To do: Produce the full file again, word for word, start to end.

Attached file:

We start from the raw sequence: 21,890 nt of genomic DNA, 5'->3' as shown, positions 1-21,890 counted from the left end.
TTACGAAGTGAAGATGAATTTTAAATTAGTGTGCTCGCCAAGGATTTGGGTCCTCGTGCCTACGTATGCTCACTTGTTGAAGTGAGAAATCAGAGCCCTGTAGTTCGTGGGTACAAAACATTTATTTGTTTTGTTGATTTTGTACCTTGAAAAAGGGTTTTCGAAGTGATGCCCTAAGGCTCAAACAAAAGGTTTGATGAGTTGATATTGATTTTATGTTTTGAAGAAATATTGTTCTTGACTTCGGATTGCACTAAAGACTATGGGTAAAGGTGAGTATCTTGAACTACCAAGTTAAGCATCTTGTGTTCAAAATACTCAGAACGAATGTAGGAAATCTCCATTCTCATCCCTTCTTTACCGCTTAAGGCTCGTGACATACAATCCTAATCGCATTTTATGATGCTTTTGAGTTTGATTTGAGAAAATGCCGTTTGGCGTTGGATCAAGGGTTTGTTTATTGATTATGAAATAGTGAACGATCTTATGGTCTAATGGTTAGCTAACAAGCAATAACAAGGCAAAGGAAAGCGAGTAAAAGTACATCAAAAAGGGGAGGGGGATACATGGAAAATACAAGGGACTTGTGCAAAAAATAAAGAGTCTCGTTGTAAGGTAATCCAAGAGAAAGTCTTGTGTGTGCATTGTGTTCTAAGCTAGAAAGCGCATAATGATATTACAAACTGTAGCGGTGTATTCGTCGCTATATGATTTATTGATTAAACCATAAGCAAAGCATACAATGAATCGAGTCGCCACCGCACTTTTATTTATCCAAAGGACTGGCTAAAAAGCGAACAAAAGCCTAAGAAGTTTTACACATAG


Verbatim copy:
We start from the raw sequence: 21,890 nt of genomic DNA, 5'->3' as shown, positions 1-21,890 counted from the left end.
TTACGAAGTGAAGATGAATTTTAAATTAGTGTGCTCGCCAAGGATTTGGGTCCTCGTGCCTACGTATGCTCACTTGTTGAAGTGAGAAATCAGAGCCCTGTAGTTCGTGGGTACAAAACATTTATTTGTTTTGTTGATTTTGTACCTTGAAAAAGGGTTTTCGAAGTGATGCCCTAAGGCTCAAACAAAAGGTTTGATGAGTTGATATTGATTTTATGTTTTGAAGAAATATTGTTCTTGACTTCGGATTGCACTAAAGACTATGGGTAAAGGTGAGTATCTTGAACTACCAAGTTAAGCATCTTGTGTTCAAAATACTCAGAACGAATGTAGGAAATCTCCATTCTCATCCCTTCTTTACCGCTTAAGGCTCGTGACATACAATCCTAATCGCATTTTATGATGCTTTTGAGTTTGATTTGAGAAAATGCCGTTTGGCGTTGGATCAAGGGTTTGTTTATTGATTATGAAATAGTGAACGATCTTATGGTCTAATGGTTAGCTAACAAGCAATAACAAGGCAAAGGAAAGCGAGTAAAAGTACATCAAAAAGGGGAGGGGGATACATGGAAAATACAAGGGACTTGTGCAAAAAATAAAGAGTCTCGTTGTAAGGTAATCCAAGAGAAAGTCTTGTGTGTGCATTGTGTTCTAAGCTAGAAAGCGCATAATGATATTACAAACTGTAGCGGTGTATTCGTCGCTATATGATTTATTGATTAAACCATAAGCAAAGCATACAATGAATCGAGTCGCCACCGCACTTTTATTTATCCAAAGGACTGGCTAAAAAGCGAACAAAAGCCTAAGAAGTTTTACACATAG